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News from the Shelburne Library

June 20, 2024   ·   0 Comments

Please join us Monday, June 24, at 11 a.m. at Shelburne’s Foodland, 824 Ojibway Road for the official unveiling of the new Library Kiosk. There will be a few short speeches followed by a come-and-go style reception at Foodland. Shelburne Public Library (SPL) staff will also be available to help new patrons sign up for Library cards until 3 p.m.

Upcoming Events 

Get Crafty Club – Meetings are every Tuesday from 1 p.m. to 3:30 p.m. This club is for anyone, working on any craft, to drop in and socialize with other crafters. From knitters, to painters, to sewers, everyone is welcome!

Rose’s Book Club – Meetings are held on the fourth Tuesday of the month at 2 p.m.  The best part about this book club is there is no required reading! That means you can come ready to discuss whatever you’ve been reading, and hear the recommendations of other book club members. Rose will also feature a selection of noteworthy books. The next meeting is set for Tuesday, June 25.

 Authors in the Hills of Mulmur: Humour in Unexpected Places – Save the date: Sunday, August 25. Authors Terry Fallis, Nita Prose, and Rod Carley will be in the Hills of Mulmur for a wonderful afternoon. Not all of these books are laugh-out-loud funny, but readers will find the humour in the most unexpected places. Details about tickets will be released soon.

Staff Pick of the Week: The Last Murder at the end of the World by Stuart Turton –  Outside the island there is nothing: the world was destroyed by a fog that swept the planet, killing anyone it touched. On the island: it is idyllic. One hundred and twenty-two villagers and three scientists, living in peaceful harmony. The villagers are content to fish, farm and feast, to obey their nightly curfew, to do what they’re told by the scientists, until one of the scientists is found brutally stabbed to death. Then they learn that the murder has triggered a lowering of the security system around the island, the only thing that was keeping the fog at bay. If the murder isn’t solved within 107 hours, the fog will smother the island—and everyone on it.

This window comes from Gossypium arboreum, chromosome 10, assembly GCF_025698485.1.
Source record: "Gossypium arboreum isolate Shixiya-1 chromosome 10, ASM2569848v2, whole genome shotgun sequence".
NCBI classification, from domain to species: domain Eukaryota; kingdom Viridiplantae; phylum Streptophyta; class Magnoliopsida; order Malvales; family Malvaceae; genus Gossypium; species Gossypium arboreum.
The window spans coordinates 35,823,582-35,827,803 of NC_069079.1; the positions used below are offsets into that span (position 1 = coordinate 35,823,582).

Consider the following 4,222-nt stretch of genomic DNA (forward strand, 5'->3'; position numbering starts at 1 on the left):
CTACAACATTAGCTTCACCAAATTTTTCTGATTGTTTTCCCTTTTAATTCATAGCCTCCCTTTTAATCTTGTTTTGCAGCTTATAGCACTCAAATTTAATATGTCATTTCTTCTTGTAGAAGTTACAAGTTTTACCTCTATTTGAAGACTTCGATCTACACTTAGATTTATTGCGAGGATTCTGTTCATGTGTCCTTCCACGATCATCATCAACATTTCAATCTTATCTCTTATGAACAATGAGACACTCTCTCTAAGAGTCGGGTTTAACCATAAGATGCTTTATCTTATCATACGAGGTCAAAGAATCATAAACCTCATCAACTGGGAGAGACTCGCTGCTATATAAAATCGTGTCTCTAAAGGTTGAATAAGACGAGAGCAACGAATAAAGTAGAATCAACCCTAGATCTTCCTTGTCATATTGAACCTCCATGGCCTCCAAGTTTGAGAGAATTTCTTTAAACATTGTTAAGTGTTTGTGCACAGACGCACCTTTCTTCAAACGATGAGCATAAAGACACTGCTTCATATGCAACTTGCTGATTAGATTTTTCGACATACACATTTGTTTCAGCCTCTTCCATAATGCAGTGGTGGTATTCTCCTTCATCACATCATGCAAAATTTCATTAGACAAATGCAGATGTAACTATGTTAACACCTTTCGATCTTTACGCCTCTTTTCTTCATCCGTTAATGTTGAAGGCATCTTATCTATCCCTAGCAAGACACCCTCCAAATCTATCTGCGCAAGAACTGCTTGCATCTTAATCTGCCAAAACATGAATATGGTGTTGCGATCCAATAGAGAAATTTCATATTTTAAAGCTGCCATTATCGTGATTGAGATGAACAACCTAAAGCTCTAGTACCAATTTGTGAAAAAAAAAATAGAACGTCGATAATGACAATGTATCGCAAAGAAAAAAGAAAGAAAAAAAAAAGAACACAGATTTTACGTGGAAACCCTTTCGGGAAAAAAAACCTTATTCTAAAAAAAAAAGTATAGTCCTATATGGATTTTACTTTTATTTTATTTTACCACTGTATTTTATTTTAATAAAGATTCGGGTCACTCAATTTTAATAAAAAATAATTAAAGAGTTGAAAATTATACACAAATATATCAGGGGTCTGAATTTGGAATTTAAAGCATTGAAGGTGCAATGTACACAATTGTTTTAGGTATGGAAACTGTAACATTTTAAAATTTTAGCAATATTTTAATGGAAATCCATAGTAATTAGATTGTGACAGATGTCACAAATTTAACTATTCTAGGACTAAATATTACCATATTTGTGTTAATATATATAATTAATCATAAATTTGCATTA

Why Britt recommends it: I’ve become a big fan of Stuart Turton’s writing, starting with the Seven Deaths of Evelyn Hardcastle. Readers will find themselves instantly pulled into the story because of the characters and their predicament. The best part, though, is that the endings are always unpredictable, which makes you want to read as fast as you can to get to the end.



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